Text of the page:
Since when is glory ignominious ? Probably since humans first became concerned about what others thought of them. Seeking glory from others is a sure way to get its opposite as  celebrities know all too well. In the New Testament the Greek word doxa is sometimes translated as “glory,” sometimes with “shame.” How can one word mean two opposite things. James Alison says that is because the word means “reputation.” What kind of reputation? Any kind of reputation.

The Harry Potter books give some interesting examples of the double-edged meaning of doxa. Harry arrives for his first year at Hogwarts as a celebrity, not for anything he had done but because he had survived Voldemort’s attack when his mother gave her life to save him. In his second year at Hogwarts, Harry is blamed by many for an epidemic of people turning into stone although he had done nothing to earn this ignominy than he had done to earn his celebrity status. In the fourth book, when Harry’s name is entered in the competition in a questionable way but through no fault of his own, there is bad feeling towards him from students of all three schools involved. (Spoiler alert!) His defeat of Voldemort has no external fireworks and he ends up with a quietly respectable position in the wizard world without celebrity status.

Bob Dylan has been praised as one of the greatest poets and songwriters of our time but he has also been the object of much ignominy with every turn in his career. He did not receive it for drugs or sex, but for using electric guitars instead of a simple acoustic guitar like a true folk singer. Then he got it for seeming to relax and live an ordinary life, as if living an ordinary life is a scandal! The worse ignominy was for turning to Christ and doing some Gospel albums.

Speaking of Christ, in his Gospel, John plays with both sides of the meaning of doxa in relation to Christ. Jesus seeks doxa from his Father while the people who put him to death or keep their sympathy for him a secret because  they seek doxa from other people. So it is that doxa inevitably falls into sacrificial violence if reputation is sought from people instead of from God. The raising of the cross is Jesus’ doxa. That is why God has such a bad reputation nowadays. Where do we look for our own reputations?

Christmas Stories

For quite a few years, I wrote a Christmas story as the Season approached and sent copies to family and friends. Once the number of stories had grown, I collected the ones I thought were particularly effective and published them in a volume called Born in the Darkest Time of Year: Stories for the Season of the Christ Child.” The Christmas season is offered as a time of hope in the midst of darkness. The hope is fragile, or at least seems so to human eyes. After all, God the Word had been born as a baby needing care from others to survive. Today, Christmas seems to be threatened at times even as Herod threatened the Christ Child. So it is that many of my stories deal with threats to Christmas through human folly, weakness, commercialism, or just plain malice. I know it is early for Christmas but some people will be thinking ahead already to their Christmas shopping. I invite you to read the opening story that I have just posted: Silent Night: How John Beaconsfield Saved Christmas.” John is a devoted chorister traumatized when all Christmas music mysteriously disappears just a few days before Christmas day.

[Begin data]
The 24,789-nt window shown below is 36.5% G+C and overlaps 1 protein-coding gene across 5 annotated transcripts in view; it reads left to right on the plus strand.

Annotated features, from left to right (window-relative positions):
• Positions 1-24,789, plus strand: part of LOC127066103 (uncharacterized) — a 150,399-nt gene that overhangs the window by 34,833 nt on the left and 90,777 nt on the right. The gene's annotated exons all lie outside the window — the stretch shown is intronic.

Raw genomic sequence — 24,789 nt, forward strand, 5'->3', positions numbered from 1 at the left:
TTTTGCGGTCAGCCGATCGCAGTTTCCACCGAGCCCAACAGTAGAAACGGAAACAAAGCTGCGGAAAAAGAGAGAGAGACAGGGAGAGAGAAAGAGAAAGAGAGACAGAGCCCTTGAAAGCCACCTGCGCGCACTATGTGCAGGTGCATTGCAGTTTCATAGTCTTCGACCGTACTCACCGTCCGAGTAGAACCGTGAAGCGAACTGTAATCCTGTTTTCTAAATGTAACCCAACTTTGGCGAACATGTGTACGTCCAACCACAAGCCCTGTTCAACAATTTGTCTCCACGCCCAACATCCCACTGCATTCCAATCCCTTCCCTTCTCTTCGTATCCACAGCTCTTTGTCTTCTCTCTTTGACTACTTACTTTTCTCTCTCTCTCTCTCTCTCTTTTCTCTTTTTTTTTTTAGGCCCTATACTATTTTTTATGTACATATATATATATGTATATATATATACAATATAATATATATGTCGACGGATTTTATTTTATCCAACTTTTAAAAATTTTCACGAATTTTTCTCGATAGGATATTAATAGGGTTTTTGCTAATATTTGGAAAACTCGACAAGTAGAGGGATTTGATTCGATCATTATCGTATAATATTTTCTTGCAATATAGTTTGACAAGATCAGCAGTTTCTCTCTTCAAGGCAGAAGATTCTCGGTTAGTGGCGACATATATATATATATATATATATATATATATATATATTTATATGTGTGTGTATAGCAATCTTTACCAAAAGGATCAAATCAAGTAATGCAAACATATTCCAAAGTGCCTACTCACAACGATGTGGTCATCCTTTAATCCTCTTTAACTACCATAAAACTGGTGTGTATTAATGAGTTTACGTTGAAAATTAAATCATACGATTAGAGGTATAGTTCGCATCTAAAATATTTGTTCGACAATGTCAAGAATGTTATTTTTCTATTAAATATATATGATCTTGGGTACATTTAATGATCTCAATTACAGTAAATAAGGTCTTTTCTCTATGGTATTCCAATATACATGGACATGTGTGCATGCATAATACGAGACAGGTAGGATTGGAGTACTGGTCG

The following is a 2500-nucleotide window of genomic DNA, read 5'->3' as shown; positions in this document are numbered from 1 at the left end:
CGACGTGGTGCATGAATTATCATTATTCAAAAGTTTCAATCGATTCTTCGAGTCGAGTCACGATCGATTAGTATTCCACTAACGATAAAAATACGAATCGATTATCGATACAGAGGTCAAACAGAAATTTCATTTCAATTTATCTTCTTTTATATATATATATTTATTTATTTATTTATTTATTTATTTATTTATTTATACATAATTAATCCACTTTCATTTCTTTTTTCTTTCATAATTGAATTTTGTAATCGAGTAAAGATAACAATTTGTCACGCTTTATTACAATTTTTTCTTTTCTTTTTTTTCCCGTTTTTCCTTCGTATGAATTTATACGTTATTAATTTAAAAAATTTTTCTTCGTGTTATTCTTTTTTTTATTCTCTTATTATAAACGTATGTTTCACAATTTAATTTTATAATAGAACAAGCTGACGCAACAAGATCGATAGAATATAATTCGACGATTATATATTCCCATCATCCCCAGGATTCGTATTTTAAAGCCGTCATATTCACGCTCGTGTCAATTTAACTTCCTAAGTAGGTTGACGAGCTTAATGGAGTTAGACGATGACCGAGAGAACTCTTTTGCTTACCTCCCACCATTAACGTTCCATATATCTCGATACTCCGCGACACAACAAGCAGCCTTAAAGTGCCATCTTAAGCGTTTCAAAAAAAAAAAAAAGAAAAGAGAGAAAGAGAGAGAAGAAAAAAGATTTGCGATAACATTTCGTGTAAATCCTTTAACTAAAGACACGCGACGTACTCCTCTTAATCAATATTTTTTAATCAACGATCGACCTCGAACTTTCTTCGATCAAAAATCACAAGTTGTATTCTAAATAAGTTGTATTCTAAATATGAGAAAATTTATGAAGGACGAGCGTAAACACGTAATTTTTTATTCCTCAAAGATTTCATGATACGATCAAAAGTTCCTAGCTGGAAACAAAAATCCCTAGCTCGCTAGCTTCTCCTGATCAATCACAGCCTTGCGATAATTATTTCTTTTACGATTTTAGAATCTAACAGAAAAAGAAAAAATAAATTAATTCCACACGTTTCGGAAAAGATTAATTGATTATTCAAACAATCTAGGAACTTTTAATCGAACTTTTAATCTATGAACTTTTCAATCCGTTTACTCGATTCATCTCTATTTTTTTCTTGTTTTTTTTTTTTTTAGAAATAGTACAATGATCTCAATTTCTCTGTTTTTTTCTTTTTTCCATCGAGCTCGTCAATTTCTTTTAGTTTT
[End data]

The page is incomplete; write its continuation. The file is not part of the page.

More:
Living with the Dead” Thoughts for Halloween

For many in North America, Halloween is a day for children to dress up, have fun, and get lots of candy from indulgent neighbors. Skeleton suits and witch’s makeup are all in fun. Not as fun is the background to Halloween that goes back to rites, such as the Celtic Samhain festival, designed to allay anxiety over blurring the distinction between the dead and the living and make sure the dead stay dead. This anxiety causes some people to try to suppress modern Halloween, although the people who sentenced witches to burning should be more horrifying than girls running about in black dresses with candy bags.

Blurring distinctions between the living and the dead raise horrifying issues. To begin with, it calls into question what life and death really are. Zombies and vampires are very popular today as creatures haunting us with this blurred distinction. The idea of being “undead” is a haunting but unattractive possibility.

Rites of and against the dead, encountered by anthropologists worldwide, express fear that the dead envy the living and, if they get a chance to break into the land of the living, they will destroy the life we cherish. That is, the dead are set up as rivals for life that has been made scarce. These anxieties project rivalry experienced with other living persons on those same persons when they are (hopefully) departed this life. Cf. “Human See, Human Want.”

The execution of Jesus followed by his Resurrection, where Jesus appeared not as a vengeful ghost but the forgiving victim, opened up a whole different paradigm of the dead. Christian martyrs who gave up their precious lives to witness to Christ were believed by the early church to be, not vengeful ghosts, but saints in Heaven actively seeking our good. Dante’s Divine Comedy is a particularly powerful vision of those living on earth and those living in Heaven supporting each other in prayer without resentment or rivalry. Cf. “Two Ways of Gathering.”

Many people like to have their spines titillated at Halloween. My stories “Ghost of Swiss Castle” and “The Dark Window” in Beyond to Here might chill the spine a little bit, but they also invite the reader to think of lending a ghost a helping hand and receiving some healing in this life as well.